Friexenet Extra Dry (NV) Cava – The Swiss Army knife of sparkling wine. One of my fallbacks for years. The trademark black bottle is available just about anywhere. Light, crisp, and flavorful. I prefer the Extra Dry to the Brut. (Remember, brut is actually drier than extra dry…) The dab of residual sugar makes it a more flexible food wine. Also a fabulous mixer if you’re doing cocktails like kir, bellinis, and the like – or if you need a mimosa to start the next day.
Riondo (NV) Prosecco – Prosecco, an Italian sparkling wine, makes an absolutely perfect aperitif. Light, floral, and pleasantly tasty with flavors of pear and peaches, it’s a great way to start out any event. Also an excellent brunch wine, if you’re looking for a solid choice along those lines.
Santa Rita “120” 2009 Sauvignon Blanc – From Chile, this very light styled sauvignon has a very high acid content, so it will handle most lighter foods with ease. It’s also a pleasant, refreshing sipping wine if you’re in the need for something along those lines. Packed full of grapefruit and flowers, it’s a nice “open as needed.”
Terra di Brigante 2008 Falanghina – Sannio, the home of this tasty little number, is the province adjoining Campania, where Naples is located. A very pretty nose of green apples and peaches. Nice amount of body with some gentle acidity and a backbone of light oak. The finish is crisp and slightly oaky. Another refreshing option on its own. It holds its own with grilled pork and fish dishes, especially if lemon sauces get into the act.
Louis Jadot 2009 Beaujolais-Villages – Another wine you can absolutely rely on when you have no clue what to expect on the other side of the door. For a red wine, Beaujolais is about as flexible a wine as you’re going to find. Beaujolais can sometimes be a little watery, but the Jadot is a bit firmer than most of its counterparts. Strawberries and cherries greet you with a fair amount of acidity backing them up. Serve it slightly chilled.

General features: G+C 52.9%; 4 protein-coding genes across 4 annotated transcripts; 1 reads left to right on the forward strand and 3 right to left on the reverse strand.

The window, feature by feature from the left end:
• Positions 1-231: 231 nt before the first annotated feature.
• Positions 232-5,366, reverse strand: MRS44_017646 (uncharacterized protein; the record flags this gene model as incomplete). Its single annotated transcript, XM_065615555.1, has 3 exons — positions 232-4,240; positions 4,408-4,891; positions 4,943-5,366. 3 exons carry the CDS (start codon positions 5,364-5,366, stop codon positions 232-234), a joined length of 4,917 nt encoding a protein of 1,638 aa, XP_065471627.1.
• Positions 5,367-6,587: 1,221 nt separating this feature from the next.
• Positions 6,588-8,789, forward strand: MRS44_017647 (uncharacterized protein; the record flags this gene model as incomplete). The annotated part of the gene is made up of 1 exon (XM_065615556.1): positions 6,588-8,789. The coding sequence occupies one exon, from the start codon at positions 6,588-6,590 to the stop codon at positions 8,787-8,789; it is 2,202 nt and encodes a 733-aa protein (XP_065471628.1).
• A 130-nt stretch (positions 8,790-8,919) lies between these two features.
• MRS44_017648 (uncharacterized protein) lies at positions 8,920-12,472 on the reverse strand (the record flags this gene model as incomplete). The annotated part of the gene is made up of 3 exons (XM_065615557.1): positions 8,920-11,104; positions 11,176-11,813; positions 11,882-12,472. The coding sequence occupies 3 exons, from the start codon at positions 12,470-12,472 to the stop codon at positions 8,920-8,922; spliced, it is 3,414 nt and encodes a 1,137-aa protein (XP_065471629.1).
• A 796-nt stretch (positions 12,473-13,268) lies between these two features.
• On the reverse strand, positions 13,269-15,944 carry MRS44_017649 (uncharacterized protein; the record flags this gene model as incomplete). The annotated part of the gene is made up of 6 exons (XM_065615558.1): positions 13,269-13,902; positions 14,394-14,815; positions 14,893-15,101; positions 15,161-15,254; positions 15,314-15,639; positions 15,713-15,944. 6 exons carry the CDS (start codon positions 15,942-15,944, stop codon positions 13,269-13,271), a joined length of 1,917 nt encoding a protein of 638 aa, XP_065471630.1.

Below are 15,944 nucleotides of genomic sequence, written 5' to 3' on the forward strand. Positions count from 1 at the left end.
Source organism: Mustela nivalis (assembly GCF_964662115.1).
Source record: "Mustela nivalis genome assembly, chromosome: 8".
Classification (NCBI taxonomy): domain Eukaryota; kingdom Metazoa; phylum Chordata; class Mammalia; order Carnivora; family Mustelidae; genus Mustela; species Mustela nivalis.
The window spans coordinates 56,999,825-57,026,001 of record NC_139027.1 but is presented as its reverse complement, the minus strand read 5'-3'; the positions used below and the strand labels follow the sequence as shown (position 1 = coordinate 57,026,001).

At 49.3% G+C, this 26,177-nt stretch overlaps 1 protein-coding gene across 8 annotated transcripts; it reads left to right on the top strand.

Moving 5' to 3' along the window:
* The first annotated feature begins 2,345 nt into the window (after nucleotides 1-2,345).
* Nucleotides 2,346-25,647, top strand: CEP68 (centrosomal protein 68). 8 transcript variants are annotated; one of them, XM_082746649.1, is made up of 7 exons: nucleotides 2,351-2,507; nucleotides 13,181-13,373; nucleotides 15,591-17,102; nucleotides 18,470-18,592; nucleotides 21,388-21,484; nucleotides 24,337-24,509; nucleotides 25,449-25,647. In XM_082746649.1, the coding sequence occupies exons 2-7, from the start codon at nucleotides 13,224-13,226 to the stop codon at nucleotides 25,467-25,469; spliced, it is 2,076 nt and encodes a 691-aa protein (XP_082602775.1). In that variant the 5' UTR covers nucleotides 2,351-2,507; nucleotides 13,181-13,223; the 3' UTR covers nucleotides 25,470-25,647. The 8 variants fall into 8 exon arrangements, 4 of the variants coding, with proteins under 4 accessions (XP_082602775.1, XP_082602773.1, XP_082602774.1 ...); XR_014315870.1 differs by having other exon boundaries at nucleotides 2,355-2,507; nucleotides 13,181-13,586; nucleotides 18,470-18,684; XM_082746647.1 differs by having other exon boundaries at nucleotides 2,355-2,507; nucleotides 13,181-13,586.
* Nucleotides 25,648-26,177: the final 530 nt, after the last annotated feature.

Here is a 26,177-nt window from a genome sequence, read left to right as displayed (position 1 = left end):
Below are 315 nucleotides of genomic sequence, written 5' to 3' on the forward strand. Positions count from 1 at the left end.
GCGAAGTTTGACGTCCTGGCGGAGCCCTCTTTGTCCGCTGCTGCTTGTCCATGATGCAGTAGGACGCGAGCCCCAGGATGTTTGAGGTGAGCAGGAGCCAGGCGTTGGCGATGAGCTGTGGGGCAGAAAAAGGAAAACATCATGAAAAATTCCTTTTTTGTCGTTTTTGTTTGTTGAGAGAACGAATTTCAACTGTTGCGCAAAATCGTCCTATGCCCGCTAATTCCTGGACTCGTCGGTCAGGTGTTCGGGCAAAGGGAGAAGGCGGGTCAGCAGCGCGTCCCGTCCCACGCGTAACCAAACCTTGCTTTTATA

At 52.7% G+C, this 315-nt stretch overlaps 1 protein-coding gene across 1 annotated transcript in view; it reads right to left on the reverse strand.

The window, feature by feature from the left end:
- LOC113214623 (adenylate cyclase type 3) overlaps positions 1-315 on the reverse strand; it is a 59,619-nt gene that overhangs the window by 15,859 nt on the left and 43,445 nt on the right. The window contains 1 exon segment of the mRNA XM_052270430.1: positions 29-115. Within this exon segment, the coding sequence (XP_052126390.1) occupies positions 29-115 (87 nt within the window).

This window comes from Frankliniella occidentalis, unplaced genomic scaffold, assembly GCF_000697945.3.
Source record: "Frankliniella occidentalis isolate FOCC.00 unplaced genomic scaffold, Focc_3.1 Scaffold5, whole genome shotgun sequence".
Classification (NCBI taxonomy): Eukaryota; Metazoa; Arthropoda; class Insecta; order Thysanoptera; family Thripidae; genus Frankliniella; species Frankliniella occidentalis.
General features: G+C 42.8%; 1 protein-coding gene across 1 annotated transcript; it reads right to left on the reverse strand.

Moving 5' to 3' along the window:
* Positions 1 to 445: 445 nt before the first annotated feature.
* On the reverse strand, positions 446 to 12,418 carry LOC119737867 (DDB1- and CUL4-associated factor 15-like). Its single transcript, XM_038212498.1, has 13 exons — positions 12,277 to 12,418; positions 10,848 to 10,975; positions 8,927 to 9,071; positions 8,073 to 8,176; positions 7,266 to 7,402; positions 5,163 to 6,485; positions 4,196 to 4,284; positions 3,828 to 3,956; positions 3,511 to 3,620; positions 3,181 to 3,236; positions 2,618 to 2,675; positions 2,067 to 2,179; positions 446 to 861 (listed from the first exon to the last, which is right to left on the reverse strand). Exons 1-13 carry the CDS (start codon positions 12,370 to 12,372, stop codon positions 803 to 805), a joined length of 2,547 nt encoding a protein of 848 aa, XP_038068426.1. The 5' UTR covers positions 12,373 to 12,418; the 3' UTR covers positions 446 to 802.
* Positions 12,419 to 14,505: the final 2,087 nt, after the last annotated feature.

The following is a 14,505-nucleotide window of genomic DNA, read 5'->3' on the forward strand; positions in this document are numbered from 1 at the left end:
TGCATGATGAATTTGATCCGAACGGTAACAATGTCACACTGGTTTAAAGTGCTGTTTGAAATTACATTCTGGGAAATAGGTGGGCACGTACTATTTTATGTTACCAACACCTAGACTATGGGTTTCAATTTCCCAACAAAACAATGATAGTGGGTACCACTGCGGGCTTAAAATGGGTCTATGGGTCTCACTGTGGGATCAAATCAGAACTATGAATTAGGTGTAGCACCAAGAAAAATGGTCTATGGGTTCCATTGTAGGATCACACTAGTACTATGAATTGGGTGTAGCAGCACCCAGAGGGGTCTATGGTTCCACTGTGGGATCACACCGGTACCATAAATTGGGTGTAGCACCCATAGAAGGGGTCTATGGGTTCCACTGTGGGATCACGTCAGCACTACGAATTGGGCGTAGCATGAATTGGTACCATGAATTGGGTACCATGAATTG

Hahn 2009 Pinot Noir – I almost hesitate to put this under the “lighter red” section, since for a pinot noir, it’s pretty substantial. Most pinot noirs at this price are either watery messes or lacking in any kind of complexity. They’ve done a nice job here. Big, smoky cherry flavors in a wine that could almost, almost pass for a light-bodied zinfandel. Very approachable either right out of the bottle or next to a plate of almost anything,
Pacific Rim 2007 Columbia Valley Dry Riesling – Any time I host a meal where I know there’ll be folks who aren’t huge wine drinkers, I try to make sure that I have a couple of bottles of dry Riesling stashed away. Dry Riesling (or “trocken” if you’re in the German aisle) usually still has a little bit of sweetness to make it a crowd pleaser with many, but with enough complexity to be interesting to corkheads. The Pacific Rim is a solid bet. Plenty of orange and apple with some mineral on the finish. If you’ve got something spicy (whether Asian, Hispanic, Indian…doesn’t matter) to serve up, this wine hangs in against the heat.
La Vieille Ferme 2009 Cotes Du Ventoux Rosé – Heavier whites are tough. Chardonnay, the obvious choice, has flavors that are often too strong to be good “general” wines. I thought I’d avoid that quandary by going pink, since there are few better food pairing wines than dry rosé. Rosé works as a food wine because of the same principle as light whites – in general, wines with higher acid contents cut through food more easily. The red wine grapes that create rose give it a little more oomph than a white if you’re looking for something a little more substantial. This wine has plenty of tart cranberry and citrus flavor with a pleasant mineral backbone. Don’t fear the pink!
Charles Smith "The Velvet Devil" 2008 Merlot – Charles Smith’s wines don’t leave much to the imagination. This is a big hearty wine from a big-spirited man. Merlot is usually a good bet for reds with muscle, as it pairs equally well with heavier meats and chocolate. The Devil has a big nose of blueberries and violets. The body yields more forward blueberry flavors along with a hint of bacon. (And that's not a bad thing in the slightest.) It’s a little tart at the end with a long, nicely balanced-but-tannic finish.